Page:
Karin van Es: In relation to Critical Data Studies at the Utrecht Data School (UDS), we have come to the realization that studying the impact of novel data-practices requires what we call ‘entrepreneurial research’. Drawn from Participatory Action Research (PAR), this involves deep engagement with the domain of the research subject through commercial services and products. It means working in the field alongside practitioners and offers an insider’s view of how datafication manifests itself, which narratives shape the expectations in data practices, which actors affect the development of data-driven solutions etc. There are scholars, such as Noortje Marres, who have been critical of the debate of whether existing methods should be digitized or the need to develop digitally native methods. She argues for a third approach she calls ‘interface methods’, and argues that we should be exploring how we can configure these tools to develop methods of social enquiry.
Yes, such an approach is not only beneficial, but I would even go so far as to say that it is necessary. At Utrecht Data School, our data analysis is often developed jointly with an ethnographic approach. We also use a number of mixed methods where e.g. statistical text analysis is connected with close reading of texts. Another approach we follow is using the quantitative analysis of geo-data that informs qualitative research in the field that is described by such data.
It should be evident by now that data don’t speak for themselves! Data-driven knowledge production is context specific and offers only particular types of knowledge. Social media users, for instance, are not representative of society. Ultimately, there are important questions about human life that quantitative data cannot answer. Therefore, in addition to using both off- and online data, like many other researchers, I would propose that there is a great benefit in toggling between so-called ‘distant reading’ and ‘close reading’.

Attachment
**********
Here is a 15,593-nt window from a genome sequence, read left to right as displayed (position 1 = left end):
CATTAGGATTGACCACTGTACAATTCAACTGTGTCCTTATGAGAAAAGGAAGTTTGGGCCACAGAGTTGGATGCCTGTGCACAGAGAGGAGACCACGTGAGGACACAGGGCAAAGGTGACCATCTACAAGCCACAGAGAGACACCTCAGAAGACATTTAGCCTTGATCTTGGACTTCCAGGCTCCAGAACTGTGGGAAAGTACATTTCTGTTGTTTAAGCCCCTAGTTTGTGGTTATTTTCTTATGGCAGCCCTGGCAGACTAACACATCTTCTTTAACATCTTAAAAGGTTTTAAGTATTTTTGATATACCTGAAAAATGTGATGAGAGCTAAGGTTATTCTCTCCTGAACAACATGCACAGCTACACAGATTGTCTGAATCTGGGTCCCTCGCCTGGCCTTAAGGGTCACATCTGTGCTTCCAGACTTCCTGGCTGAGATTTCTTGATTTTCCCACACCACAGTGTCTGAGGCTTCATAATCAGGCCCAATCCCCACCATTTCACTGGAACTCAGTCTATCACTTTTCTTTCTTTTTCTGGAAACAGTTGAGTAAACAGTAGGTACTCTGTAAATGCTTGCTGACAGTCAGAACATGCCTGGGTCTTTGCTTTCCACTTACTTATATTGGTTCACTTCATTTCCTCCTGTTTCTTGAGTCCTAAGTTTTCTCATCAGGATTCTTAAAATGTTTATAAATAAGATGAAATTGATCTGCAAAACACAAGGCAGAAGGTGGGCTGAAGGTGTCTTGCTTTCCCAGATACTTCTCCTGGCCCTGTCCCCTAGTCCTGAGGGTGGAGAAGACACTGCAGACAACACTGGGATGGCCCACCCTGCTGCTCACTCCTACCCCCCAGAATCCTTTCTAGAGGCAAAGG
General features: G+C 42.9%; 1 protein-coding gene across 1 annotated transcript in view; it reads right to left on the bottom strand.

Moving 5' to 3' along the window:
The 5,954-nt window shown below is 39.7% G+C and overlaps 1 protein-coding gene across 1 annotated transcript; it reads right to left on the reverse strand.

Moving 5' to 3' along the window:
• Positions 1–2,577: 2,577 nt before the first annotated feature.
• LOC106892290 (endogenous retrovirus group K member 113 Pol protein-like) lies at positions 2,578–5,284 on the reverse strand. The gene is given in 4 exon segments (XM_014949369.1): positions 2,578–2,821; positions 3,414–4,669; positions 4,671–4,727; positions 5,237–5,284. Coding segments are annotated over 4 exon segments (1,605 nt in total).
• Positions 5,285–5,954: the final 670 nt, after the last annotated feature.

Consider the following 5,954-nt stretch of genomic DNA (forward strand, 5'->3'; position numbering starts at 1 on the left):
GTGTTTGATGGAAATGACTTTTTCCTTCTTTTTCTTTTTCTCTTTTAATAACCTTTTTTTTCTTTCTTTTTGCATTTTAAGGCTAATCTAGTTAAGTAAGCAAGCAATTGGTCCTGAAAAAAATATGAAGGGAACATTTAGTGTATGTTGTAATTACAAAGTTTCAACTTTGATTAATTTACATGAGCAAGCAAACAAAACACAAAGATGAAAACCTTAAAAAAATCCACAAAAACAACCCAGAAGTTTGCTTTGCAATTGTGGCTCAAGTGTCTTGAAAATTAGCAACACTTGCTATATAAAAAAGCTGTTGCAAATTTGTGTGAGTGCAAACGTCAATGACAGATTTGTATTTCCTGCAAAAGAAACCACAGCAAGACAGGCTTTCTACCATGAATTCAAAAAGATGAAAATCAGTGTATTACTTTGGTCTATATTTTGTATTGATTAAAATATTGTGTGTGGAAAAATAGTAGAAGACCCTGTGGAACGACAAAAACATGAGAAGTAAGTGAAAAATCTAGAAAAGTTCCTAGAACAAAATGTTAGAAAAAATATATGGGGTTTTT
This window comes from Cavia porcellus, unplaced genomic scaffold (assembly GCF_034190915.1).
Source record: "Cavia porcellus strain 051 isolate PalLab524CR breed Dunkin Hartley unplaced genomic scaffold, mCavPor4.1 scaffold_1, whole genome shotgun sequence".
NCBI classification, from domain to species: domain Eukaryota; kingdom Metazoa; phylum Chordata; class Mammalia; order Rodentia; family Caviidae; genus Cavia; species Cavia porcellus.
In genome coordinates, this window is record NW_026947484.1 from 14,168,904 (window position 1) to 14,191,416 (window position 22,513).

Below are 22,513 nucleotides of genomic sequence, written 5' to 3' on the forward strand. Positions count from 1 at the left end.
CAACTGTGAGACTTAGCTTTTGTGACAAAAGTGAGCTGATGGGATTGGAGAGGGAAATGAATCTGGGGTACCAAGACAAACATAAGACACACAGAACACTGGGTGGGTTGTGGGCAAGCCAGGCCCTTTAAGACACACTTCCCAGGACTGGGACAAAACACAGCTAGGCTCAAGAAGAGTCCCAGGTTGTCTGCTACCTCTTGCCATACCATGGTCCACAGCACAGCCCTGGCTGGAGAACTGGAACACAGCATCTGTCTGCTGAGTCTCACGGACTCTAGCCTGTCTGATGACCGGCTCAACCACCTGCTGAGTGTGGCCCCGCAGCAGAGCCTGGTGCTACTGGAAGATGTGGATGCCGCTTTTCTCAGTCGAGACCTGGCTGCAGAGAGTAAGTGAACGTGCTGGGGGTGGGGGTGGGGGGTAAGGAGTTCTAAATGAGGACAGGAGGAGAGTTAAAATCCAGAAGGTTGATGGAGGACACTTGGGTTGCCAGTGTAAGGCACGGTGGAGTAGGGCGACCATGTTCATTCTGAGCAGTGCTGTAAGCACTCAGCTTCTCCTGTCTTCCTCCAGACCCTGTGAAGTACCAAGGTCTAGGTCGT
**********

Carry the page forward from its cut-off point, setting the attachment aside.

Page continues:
If datafication is yet another process of mediatization, as we argued, a humanities scholar is particularly well suited to scrutinize this process of translation. She can’t, however, rely only on distinct skills and methods, but need to develop what has been called Digital Bildung, which is, as Rieder and Röhle explain, the ability to think with and in technology as knowledge tools.
At Utrecht Data School, we teach our students about many ‘interpretive acts’ that take place in the selection, collection and analysis of data and the visualization of results. This coincides with “tool criticism”, thinking about the epistemological impact of knowledge technologies, and also raising ethical concerns.
Furthermore, our contention is that too often only successes in digital data analysis are shared and find there should be more opportunities to share and learn from each other’s failures.
As we work mostly in the field, our criticism of practices, technology and policy directly informs stakeholders or is even jointly developed. We do not shout or comment critically from sidelines, but take responsibility in the field.
The use of data visualization is hardly new. The possibility to convey complex phenomena in easy-to-read charts is highly attractive. The problem is that visualizations often are thought to communicate facts rather than interpretations of data. They privilege certain viewpoints and perpetuate particular power relations. It may thus be beneficial that certain questions about the visualization should accompany it. At Utrecht Data School, we are working on a plugin for Gephi that supports the systematic documentation of visualization and analysis process, making it more accountable and verifiable. Providing interpretation of data and explaining a methodology is definitely warranted. In many respects, data driven approaches are particularly good at raising new questions which may need to be answered with different methods.
There are a number of projects we have worked on at the Utrecht Data School that show the need to work in interdisciplinary teams. In addition to data scientists, we work with people from fields such as applied ethics, linguistics and anthropology. Each one brings with them a unique perspective and competencies on how to conduct data driven research and what meaning can be found in analyzing the collected data. There are questions (particularly concerning ethics and culture) that data scientists don’t usually ask, but they know far better what types of questions it is possible to ask the data.
It is thought that AR can help overcome the limits of human vision and perception by offering multi-dimensional representations of data visualization. Businesses in particular think this is a good way to display information in a meaningful way. AR also offers the opportunity to gather large amounts of data from the real world and record users’ behavior. On the other hand, more data doesn’t necessarily lead to better insights and may even complicate understandings of what is being represented.
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